Several thousand Iraqi suspects and more than 2,000 non-Iraqi foreign ISIS suspects detained in northeast Syria by the SDF are at risk of transfer to Iraq for prosecution, with negotiations underway. In 2018, Human Rights Watch documented that the United States also transferred foreign ISIS suspects in northeast Syria to Iraq without apparent regard for the risk of torture and unfair trials in Iraq. A Reuters investigation documented at least 30 such transfers.

Neither the SDF nor any country should transfer detainees to Iraq for prosecution for terrorism or related crimes given the risk of torture and unfair trials, leading to the death penalty. In cases in which detainees have already been transferred to Iraq, those who transferred them are obligated under international law to monitor their cases to ensure that suspects are not mistreated and, if prosecuted, are tried fairly.

Countries with fair justice systems should take all possible measures to ensure that their nationals in custody in northeast Syria can return to their home country, where those suspected of war crimes and other international crimes should be investigated. These countries should ensure that trials of those charged with international crimes including rape, torture, killings, and other war crimes allow for victim and witness participation.

For detainees in Iraqi custody, judges should investigate all credible allegations of torture and the security forces responsible, and order transfers of detainees to different facilities immediately after they allege torture or ill-treatment, to protect them from retaliation.

Human Rights Watch opposes the death penalty in all countries and under all circumstances. In Iraq, where the trials of ISIS suspects fail to meet even the most basic markers of due process, its application is of particular concern.

“The serious flaws in the Iraqi prosecutions, including torture, have been well documented,” Fakih said. “If countries like France do not want their nationals to face the death penalty, as representatives have claimed to the media, then they should bring them home for investigation and prosecution.”

Posted: January 1, 1970, 12:00 am

Photos of Ali al-Arab and Ahmad al-Malali, whose death sentences were upheld by Bahrain’s Court of Cassation on May 6, 2019.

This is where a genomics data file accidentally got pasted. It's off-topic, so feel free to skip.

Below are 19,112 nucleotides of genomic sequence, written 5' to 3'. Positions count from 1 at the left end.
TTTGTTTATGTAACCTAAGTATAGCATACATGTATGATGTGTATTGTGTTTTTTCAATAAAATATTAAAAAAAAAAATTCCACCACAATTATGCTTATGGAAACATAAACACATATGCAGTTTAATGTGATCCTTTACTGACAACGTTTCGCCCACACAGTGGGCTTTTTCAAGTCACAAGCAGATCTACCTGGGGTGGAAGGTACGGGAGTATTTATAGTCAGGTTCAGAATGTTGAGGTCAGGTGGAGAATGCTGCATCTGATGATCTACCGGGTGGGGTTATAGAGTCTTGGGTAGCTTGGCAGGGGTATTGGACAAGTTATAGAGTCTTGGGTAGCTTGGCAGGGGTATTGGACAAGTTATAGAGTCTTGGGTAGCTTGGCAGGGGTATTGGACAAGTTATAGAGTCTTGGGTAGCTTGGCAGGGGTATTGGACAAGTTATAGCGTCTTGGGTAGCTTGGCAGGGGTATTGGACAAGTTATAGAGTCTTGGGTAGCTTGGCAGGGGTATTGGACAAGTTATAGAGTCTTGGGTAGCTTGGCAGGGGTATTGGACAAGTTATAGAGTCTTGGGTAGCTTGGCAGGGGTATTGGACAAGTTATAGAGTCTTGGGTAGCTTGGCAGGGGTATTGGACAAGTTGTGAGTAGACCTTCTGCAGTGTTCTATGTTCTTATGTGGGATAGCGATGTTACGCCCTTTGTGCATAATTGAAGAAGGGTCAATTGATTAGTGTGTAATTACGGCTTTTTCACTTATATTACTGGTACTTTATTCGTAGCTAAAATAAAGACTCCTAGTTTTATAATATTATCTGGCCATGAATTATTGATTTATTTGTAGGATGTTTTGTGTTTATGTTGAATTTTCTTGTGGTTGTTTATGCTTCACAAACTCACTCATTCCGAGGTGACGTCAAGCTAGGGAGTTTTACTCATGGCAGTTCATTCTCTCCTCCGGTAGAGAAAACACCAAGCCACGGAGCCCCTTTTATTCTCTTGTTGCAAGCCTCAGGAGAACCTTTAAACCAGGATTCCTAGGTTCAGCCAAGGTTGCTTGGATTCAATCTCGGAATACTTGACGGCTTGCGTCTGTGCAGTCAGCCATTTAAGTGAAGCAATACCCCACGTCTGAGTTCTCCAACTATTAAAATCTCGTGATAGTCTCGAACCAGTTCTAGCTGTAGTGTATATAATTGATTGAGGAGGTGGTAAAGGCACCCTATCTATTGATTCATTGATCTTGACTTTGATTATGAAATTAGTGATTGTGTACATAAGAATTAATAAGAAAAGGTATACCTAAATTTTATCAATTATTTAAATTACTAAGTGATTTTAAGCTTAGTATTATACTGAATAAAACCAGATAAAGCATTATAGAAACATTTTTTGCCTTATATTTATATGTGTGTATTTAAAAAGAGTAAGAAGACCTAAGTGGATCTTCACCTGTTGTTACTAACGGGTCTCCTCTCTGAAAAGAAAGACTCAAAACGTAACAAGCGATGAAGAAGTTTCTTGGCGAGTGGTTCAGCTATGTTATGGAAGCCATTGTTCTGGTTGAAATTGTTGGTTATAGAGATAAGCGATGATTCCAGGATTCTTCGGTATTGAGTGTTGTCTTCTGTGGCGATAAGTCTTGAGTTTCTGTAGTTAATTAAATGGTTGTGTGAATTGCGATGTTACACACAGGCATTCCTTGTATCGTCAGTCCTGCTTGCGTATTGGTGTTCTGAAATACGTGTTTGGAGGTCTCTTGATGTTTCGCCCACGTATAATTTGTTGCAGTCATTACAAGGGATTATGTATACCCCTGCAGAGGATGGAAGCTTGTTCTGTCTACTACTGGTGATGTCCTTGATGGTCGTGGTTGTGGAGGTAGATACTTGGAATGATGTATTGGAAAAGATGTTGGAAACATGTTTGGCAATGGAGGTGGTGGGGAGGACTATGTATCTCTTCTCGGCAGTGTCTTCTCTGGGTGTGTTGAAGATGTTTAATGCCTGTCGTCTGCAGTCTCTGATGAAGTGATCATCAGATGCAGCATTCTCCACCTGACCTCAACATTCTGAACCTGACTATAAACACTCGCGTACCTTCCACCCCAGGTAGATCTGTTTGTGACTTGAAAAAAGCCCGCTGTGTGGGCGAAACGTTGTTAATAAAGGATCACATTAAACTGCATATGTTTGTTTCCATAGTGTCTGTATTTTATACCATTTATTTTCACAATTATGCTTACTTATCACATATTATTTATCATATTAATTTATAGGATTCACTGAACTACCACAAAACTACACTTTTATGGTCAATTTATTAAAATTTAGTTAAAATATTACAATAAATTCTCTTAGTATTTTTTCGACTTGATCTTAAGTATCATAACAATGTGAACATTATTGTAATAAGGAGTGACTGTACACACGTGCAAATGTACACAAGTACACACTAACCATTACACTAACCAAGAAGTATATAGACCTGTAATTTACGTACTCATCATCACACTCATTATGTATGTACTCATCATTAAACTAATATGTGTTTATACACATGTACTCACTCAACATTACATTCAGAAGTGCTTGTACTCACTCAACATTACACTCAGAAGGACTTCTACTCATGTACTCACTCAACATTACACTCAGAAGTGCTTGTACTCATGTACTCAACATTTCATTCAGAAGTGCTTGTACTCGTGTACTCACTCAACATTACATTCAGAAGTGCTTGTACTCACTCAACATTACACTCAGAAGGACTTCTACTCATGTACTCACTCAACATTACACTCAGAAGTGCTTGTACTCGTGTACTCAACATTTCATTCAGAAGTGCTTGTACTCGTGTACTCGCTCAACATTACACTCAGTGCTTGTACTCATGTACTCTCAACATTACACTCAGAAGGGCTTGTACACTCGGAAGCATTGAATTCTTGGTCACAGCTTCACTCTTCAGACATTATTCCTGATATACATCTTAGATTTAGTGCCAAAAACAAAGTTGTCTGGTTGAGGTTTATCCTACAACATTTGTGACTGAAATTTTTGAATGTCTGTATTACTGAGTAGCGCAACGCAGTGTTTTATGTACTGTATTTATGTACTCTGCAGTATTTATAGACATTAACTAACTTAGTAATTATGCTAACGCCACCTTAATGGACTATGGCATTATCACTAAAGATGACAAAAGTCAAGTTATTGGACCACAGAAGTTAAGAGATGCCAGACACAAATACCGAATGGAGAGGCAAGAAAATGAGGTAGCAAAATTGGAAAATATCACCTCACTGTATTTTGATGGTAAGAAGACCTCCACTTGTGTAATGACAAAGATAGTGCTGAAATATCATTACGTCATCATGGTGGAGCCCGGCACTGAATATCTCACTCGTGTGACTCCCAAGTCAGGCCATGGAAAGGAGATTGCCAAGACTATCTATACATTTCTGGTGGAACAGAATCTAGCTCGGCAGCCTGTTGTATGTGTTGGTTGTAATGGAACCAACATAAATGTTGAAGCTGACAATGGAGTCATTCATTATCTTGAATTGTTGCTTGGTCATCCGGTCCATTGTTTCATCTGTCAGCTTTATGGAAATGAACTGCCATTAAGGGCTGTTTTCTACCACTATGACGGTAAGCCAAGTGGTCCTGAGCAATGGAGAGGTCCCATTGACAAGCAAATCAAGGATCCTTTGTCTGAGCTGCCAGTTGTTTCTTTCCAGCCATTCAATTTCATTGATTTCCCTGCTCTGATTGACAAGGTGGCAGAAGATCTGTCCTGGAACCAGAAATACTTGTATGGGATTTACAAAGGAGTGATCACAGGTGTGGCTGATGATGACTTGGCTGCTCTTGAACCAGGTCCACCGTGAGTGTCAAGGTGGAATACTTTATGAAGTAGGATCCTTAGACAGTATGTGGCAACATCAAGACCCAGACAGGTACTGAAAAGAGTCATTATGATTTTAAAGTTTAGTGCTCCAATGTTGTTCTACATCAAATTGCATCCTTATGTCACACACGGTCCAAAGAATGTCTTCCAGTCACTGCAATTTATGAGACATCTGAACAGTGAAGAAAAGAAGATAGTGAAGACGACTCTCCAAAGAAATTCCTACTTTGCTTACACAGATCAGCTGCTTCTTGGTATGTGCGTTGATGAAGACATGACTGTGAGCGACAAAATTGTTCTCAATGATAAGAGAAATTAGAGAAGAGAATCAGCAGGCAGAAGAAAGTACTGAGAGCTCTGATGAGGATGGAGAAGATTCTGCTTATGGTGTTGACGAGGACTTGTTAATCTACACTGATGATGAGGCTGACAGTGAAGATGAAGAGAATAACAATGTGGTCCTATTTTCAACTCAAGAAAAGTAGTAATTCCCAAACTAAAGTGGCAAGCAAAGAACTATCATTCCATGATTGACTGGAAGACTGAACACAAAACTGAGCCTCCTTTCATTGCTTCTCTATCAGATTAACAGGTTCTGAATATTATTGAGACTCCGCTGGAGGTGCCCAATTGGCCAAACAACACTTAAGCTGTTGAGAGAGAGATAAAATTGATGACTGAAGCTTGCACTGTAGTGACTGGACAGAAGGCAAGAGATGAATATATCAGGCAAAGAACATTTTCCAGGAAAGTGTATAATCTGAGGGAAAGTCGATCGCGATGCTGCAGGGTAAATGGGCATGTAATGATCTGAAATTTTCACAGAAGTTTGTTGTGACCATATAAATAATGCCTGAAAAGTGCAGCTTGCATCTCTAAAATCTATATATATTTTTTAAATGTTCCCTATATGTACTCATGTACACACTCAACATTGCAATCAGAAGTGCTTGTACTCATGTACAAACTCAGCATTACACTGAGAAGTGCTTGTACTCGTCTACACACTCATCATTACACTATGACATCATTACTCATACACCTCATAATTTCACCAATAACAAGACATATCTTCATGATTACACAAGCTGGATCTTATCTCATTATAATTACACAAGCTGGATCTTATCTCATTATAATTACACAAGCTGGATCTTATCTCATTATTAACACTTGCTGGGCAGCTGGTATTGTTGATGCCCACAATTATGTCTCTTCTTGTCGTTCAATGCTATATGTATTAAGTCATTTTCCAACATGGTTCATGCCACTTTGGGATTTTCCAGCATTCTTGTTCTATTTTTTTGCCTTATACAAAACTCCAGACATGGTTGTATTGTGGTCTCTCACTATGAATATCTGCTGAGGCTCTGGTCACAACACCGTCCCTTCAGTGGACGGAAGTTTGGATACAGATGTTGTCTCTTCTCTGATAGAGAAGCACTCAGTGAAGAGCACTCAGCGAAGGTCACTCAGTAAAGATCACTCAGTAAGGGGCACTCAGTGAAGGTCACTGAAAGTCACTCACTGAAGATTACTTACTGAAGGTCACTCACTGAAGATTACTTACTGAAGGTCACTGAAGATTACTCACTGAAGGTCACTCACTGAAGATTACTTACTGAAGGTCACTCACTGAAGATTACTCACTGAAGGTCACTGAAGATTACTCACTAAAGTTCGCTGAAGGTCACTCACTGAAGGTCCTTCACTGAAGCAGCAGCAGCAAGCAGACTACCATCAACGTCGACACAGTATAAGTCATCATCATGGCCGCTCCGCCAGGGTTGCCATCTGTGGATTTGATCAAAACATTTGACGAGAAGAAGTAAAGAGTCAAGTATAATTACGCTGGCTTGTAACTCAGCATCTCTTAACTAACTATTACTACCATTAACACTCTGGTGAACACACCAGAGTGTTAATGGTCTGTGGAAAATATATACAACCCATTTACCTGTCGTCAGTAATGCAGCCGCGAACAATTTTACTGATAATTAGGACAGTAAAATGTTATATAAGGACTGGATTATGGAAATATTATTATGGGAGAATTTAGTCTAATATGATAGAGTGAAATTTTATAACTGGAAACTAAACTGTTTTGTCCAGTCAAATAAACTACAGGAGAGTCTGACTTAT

© Private

Your Majesty,

We, the undersigned organizations, urge you to commute the death sentences of Ali Al-Arab and Ahmed Al-Malali, who have exhausted all legal remedies available to them after the Court of Cassation rejected their appeal on May 6, 2019. Our organizations oppose the death penalty in all cases, regardless of who is accused, the crime, their guilt or innocence, or the method of execution. The cases of Mr. Ali Al-Arab and Mr. Ahmed Al-Malali raise additional concerns, however, given the allegations that their confessions were obtained under torture and their right to a fair trial was violated.

According to the information available to our organizations, security forces arrested Al-Arab, 25, and Al-Malali, 24, separately, without a warrant, on 9 February 2017. Al-Arab’s family told Human Rights Watch and the Bahrain Institute for Rights and Democracy that during his interrogation, members of the Criminal Investigations Directorate (CID) beat him, used electric shocks on him, and pulled out his toenails, after which they forced him to sign a “confession” while blindfolded.

During Al-Malali’s arrest, he was struck by at least two bullets, but UN human rights experts noted that the bullets were not removed until 23 days later. Al-Malali was held incommunicado for around two months at the CID and, according to the experts, was allegedly tortured into signing a “confession” without reading it beforehand.

Despite allegations that Al-Arab and Al-Malali were coerced into confessing, the court relied on these confessions to convict them. On January 31, 2018, both men were sentenced to death in a mass trial with 58 other defendants. To convict them, the court relied on the men’s “confessions,” which as noted above were obtained under torture, according to credible sources.

In a letter on 21 May 2019, five United Nations human rights experts appealed to the Government of Bahrain to “halt the imminent executions” of Mr. Al-Arab and Mr. Al-Malali, raising “serious concerns that they were coerced into making confessions through torture and did not receive a fair trial.”

The lives of these two young men are in your hands. We call on Your Majesty not to ratify the death sentences imposed on the two men and to ensure they are not executed. We urge you to order a retrial that fully complies with international fair trial standards and excludes evidence obtained under torture, and to carry out an independent and impartial investigation into the men’s claims of torture. We acknowledge the authorities’ duty to prevent crime and bring those responsible to justice, but emphasize that this should always be done in accordance with Bahrain’s national and international human rights obligations.

Bahrain should join the many countries already committed to the UN General Assembly’s December 18, 2007 resolution calling for a moratorium on executions, with the aim of abolishing the death penalty. Therefore, we further urge you to: immediately establish an official moratorium on executions with a view to abolishing capital punishment in Bahrain; commute all outstanding death sentences to terms of imprisonment, and conduct a comprehensive review of Bahrain’s death row, with a view to ensuring that victims of human rights abuses unlawfully sentenced to death receive redress.


  1. Action by Christians for the Abolition of Torture (ACAT) – France
  2. Action by Christians for the Abolition of Torture (ACAT) – Germany
  3. Americans for Democracy & Human Rights in Bahrain (ADHRB)
  4. Amnesty International
  5. Bahrain Institute for Rights and Democracy (BIRD)
  6. European Centre for Democracy and Human Rights (ECDHR)
  7. Fair Trials
  8. Global Legal Action Network (GLAN)
  9. Human Rights Watch
  10. International Service for Human Rights (ISHR)
  11. Redress
  12. Reprieve
  13. World Organisation Against Torture (OMCT)
Posted: January 1, 1970, 12:00 am